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Cambodia Ruling Party Echoes Prime Minister on South China Sea Stance


Cambodia's Prime Minister Hun Sen gestures as he delivers a speech during his presiding over an inauguration ceremony for the official use of a friendship bridge between Cambodia and China at Takhmau, Kandal provincial town south of Phnom Penh, Cambodia, file photo.

Cambodia's Prime Minister Hun Sen gestures as he delivers a speech during his presiding over an inauguration ceremony for the official use of a friendship bridge between Cambodia and China at Takhmau, Kandal provincial town south of Phnom Penh, Cambodia, file photo.

As chair of Asean in 2012, Cambodia played a similar role in blocking efforts by the Philippines and others to mention naval confrontations with China.

Cambodia’s ruling party has issued a statement echoing comments made earlier this week by Prime Minister Hun Sen, denying that the country blocked a joint statement on the South China Sea after lobbying from China.

Asean’s charter states that member countries cannot interfere in the internal affairs of their neighbors, which has led to support for direct bilateral negotiations over specific conflicts in the disputed waters.

Cambodia, along with Myanmar and Laos, at the last minute reportedly changed their position on a statement that was due to be issued by the bloc following a meeting of its foreign ministers in China.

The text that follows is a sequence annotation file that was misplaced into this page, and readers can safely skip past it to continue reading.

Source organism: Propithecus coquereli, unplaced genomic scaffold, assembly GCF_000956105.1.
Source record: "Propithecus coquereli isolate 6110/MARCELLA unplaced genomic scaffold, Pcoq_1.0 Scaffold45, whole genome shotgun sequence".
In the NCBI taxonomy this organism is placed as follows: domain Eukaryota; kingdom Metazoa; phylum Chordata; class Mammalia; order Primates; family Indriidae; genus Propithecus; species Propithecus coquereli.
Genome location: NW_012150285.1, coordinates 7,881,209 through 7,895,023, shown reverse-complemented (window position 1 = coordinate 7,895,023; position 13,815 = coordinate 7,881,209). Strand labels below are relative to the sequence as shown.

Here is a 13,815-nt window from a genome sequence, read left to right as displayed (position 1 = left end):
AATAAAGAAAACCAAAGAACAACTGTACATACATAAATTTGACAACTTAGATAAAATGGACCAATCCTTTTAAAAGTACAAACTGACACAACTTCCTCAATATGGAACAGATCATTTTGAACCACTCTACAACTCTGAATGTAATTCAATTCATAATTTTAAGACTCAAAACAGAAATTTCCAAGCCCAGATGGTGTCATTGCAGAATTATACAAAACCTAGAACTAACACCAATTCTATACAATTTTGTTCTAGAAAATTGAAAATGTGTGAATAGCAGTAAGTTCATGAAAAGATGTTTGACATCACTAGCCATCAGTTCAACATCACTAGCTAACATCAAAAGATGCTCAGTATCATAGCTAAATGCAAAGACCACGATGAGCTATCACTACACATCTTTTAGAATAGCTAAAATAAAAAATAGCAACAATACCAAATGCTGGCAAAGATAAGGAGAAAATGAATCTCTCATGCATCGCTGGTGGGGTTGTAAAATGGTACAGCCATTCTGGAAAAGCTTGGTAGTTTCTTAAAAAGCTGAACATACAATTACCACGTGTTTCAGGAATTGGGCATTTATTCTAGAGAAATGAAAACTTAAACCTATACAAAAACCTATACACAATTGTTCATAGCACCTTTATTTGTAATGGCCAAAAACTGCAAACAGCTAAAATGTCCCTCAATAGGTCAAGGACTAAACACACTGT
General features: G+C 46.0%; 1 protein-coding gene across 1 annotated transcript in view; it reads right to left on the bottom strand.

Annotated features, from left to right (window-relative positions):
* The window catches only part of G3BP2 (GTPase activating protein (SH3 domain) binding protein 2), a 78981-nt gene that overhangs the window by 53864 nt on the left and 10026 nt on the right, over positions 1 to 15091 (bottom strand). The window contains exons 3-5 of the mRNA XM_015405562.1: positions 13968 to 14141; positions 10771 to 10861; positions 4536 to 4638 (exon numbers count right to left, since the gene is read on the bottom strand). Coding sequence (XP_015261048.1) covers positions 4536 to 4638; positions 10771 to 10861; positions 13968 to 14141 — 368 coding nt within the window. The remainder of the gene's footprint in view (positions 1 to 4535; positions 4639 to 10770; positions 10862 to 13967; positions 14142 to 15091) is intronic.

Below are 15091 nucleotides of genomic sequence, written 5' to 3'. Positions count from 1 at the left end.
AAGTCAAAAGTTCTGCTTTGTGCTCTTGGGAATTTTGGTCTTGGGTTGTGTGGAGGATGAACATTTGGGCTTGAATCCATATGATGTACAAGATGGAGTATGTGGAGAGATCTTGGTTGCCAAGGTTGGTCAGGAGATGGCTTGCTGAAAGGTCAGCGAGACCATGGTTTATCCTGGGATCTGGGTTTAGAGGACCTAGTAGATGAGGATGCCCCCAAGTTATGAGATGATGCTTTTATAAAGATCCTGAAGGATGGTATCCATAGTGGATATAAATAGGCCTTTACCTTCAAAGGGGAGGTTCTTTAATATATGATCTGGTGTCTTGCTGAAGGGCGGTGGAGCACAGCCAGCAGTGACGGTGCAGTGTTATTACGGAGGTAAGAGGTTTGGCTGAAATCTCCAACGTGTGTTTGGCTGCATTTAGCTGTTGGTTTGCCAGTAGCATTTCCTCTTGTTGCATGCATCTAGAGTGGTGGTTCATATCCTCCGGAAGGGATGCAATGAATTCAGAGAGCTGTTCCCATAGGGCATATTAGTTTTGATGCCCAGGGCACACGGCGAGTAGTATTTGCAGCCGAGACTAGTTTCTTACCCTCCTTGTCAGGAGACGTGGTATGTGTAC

The Associated Press reported the statement was set to express “serious concerns over recent and ongoing developments” and cited a Philippine diplomat claiming Cambodia, Myanmar and Laos had withdrawn their support for the statement so as not to offend China.

On Wednesday, the Cambodian People’s Party issued a statement again denying this claim, saying that Cambodia “respects the principle of non-interference of internal affairs, principle of consensus, economic integration, development, and engagement, and use ASEAN as a political gateway for cooperation in the region and the world.”

The statement added that Cambodia would not support a verdict in favor of the Philippines filed by the Southeast Asian nation in 2013 regarding waters in dispute with China.

As chair of Asean in 2012, Cambodia played a similar role in blocking efforts by the Philippines and others to mention naval confrontations with China. It was the first time the foreign ministers’ meeting ended without the issuance of a joint statement in the bloc’s 45-year history.

Yim Sovann, an opposition parliamentarian, declined to comment.

Kem Ley, a former analyst who founded his own political party this year, said it was understandable that Cambodia might side with China in the dispute, as it is Cambodia’s largest provider of aid and loans.

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